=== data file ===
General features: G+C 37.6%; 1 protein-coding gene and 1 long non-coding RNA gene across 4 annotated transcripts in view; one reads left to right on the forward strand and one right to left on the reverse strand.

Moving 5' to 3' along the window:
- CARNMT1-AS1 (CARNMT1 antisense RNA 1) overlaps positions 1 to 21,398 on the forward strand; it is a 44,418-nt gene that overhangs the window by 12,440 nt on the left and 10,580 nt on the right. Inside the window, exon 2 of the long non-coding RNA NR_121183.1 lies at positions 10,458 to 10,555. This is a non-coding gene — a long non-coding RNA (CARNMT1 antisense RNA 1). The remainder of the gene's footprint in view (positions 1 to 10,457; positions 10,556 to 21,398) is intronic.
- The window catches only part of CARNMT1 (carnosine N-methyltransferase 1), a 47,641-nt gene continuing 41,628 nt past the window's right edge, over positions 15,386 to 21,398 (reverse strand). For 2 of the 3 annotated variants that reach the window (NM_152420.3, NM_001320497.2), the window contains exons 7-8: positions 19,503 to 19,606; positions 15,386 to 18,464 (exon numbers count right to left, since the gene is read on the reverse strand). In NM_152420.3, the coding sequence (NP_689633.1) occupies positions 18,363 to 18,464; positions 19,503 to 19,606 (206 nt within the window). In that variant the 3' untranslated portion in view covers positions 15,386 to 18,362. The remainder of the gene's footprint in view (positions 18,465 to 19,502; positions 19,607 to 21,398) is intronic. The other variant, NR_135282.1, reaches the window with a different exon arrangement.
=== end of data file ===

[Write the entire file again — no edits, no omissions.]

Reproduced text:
General features: G+C 37.6%; 1 protein-coding gene and 1 long non-coding RNA gene across 4 annotated transcripts in view; one reads left to right on the forward strand and one right to left on the reverse strand.

Moving 5' to 3' along the window:
- CARNMT1-AS1 (CARNMT1 antisense RNA 1) overlaps positions 1 to 21,398 on the forward strand; it is a 44,418-nt gene that overhangs the window by 12,440 nt on the left and 10,580 nt on the right. Inside the window, exon 2 of the long non-coding RNA NR_121183.1 lies at positions 10,458 to 10,555. This is a non-coding gene — a long non-coding RNA (CARNMT1 antisense RNA 1). The remainder of the gene's footprint in view (positions 1 to 10,457; positions 10,556 to 21,398) is intronic.
- The window catches only part of CARNMT1 (carnosine N-methyltransferase 1), a 47,641-nt gene continuing 41,628 nt past the window's right edge, over positions 15,386 to 21,398 (reverse strand). For 2 of the 3 annotated variants that reach the window (NM_152420.3, NM_001320497.2), the window contains exons 7-8: positions 19,503 to 19,606; positions 15,386 to 18,464 (exon numbers count right to left, since the gene is read on the reverse strand). In NM_152420.3, the coding sequence (NP_689633.1) occupies positions 18,363 to 18,464; positions 19,503 to 19,606 (206 nt within the window). In that variant the 3' untranslated portion in view covers positions 15,386 to 18,362. The remainder of the gene's footprint in view (positions 18,465 to 19,502; positions 19,607 to 21,398) is intronic. The other variant, NR_135282.1, reaches the window with a different exon arrangement.